|Rare Beccari's seagrass growing at mangroves of Kranji Nature Trail.|
A recent report by the International Union for the Conservation of Nature (IUCN) and wetland specialists ESA PWA found that, unlike terrestrial forests, these marine ecosystems are continuously building carbon pools, storing huge amounts of “blue carbon” in the sediment below them. When these systems are degraded due to drainage or conversion for agriculture and aquaculture, they emit large and continuous amounts of CO2 to the atmosphere.
The report studied 15 coastal deltas. Of these, seven were found to have released more than 500 million tons of CO2 each since the wetlands were drained, mostly in the past 100 years. By comparison, Mexico’s carbon dioxide emissions for 2007 were just over 470 million tonnes.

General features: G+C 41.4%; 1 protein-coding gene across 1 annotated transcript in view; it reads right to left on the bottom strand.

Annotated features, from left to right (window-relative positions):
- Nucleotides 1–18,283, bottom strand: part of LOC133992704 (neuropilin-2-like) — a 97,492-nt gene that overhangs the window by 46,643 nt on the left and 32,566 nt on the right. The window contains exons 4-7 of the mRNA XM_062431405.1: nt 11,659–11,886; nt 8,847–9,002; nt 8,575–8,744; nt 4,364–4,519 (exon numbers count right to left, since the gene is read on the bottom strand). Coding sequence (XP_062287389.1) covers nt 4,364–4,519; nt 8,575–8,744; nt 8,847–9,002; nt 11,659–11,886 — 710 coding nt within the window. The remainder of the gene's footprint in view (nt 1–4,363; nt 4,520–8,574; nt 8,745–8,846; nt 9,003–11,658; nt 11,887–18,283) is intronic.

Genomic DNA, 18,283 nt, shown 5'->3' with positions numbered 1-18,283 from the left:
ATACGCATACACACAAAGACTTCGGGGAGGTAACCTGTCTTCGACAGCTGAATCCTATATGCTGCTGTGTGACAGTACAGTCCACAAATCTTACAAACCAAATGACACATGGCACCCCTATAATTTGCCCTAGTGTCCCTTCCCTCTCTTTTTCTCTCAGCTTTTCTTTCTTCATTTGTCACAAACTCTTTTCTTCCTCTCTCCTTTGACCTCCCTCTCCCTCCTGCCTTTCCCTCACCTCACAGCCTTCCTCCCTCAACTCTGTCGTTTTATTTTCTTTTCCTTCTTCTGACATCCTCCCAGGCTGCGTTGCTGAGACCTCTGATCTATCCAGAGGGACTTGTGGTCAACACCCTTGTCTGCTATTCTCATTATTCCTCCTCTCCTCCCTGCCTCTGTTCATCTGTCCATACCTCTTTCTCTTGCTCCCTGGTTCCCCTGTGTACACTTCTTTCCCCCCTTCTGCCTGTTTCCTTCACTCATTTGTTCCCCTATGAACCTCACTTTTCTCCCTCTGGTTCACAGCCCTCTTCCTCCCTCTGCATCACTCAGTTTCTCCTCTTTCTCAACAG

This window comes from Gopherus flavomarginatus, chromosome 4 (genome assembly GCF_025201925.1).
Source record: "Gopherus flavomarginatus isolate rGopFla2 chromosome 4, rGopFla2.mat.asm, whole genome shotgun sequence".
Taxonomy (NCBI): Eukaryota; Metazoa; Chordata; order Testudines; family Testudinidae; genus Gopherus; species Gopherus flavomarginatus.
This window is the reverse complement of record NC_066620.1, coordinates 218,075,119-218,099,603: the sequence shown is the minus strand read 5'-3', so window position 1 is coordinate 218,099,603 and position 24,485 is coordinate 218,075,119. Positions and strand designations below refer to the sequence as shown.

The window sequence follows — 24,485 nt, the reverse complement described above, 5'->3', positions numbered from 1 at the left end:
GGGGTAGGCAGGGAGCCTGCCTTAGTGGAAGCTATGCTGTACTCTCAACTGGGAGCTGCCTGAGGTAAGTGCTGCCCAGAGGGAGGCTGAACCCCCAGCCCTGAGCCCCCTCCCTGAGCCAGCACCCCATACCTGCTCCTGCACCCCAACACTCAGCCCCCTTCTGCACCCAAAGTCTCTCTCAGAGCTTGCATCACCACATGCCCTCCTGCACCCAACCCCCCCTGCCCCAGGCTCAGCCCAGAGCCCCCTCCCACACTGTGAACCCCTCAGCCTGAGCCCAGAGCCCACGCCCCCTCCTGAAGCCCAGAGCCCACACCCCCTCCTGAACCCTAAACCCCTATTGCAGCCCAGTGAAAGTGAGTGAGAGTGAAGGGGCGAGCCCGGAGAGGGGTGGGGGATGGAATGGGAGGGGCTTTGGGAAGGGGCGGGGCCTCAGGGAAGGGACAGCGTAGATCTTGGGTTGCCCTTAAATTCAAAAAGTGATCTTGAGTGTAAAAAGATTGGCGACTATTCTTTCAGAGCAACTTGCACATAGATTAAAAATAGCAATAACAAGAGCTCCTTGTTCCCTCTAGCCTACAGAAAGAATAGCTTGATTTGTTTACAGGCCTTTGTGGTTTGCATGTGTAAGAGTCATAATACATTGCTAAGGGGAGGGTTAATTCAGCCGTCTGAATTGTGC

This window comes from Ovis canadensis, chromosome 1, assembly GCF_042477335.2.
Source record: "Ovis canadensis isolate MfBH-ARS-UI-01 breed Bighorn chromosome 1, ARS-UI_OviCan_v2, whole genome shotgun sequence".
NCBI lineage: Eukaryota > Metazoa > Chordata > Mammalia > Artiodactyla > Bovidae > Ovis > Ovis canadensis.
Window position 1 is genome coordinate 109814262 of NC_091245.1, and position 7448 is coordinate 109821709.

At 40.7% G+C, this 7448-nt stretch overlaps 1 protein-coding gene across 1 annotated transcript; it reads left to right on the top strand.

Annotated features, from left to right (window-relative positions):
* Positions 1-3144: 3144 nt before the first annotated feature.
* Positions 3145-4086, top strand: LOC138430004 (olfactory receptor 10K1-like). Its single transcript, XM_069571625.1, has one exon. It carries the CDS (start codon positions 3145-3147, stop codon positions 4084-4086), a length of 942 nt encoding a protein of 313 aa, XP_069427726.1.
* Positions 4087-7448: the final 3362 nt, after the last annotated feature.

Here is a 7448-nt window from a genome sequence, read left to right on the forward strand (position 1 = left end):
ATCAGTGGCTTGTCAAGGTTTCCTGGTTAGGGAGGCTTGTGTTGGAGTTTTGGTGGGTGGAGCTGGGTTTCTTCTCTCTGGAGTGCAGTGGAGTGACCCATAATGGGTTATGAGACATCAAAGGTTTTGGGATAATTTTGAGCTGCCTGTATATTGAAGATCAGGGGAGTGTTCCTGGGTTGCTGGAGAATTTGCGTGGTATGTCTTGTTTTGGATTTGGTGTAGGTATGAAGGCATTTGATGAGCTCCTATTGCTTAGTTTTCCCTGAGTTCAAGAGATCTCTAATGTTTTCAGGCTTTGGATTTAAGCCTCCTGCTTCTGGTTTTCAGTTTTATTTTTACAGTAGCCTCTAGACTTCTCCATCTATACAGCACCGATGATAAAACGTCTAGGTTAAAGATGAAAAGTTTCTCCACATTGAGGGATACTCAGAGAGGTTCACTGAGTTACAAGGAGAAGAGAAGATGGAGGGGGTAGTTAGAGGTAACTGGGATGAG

The report highlights that the current rates of degradation and loss of coastal wetlands which are up to four times that of tropical forests. Destruction of about 20 percent of the worlds’ mangroves has led to the release of centuries of accumulated carbon. This has also disturbed the natural protection against storm surges and other weather events.
The full report: http://www.iucn.org/www.worldbank.org/icm
Media articles on the report on wildsingapore news.
Related posts on this blog
- Mangroves: the "most carbon rich forest in the tropics"
- Dr John Yong shares on "What is a Healthy Mangrove Ecosystem"
- Saving Singapore last best mangroves at Pulau Tekong
- How much mangroves are left in Singapore?
- What's so marine about International Year of the Forest
- Best map of mangroves reveals true global decline
- World Atlas of Mangroves: all is not lost
- More posts about Singapore mangroves on this blog.
See also lots of articles and comments about coastal wetlands as a carbon sink in the Blue Carbon Portal.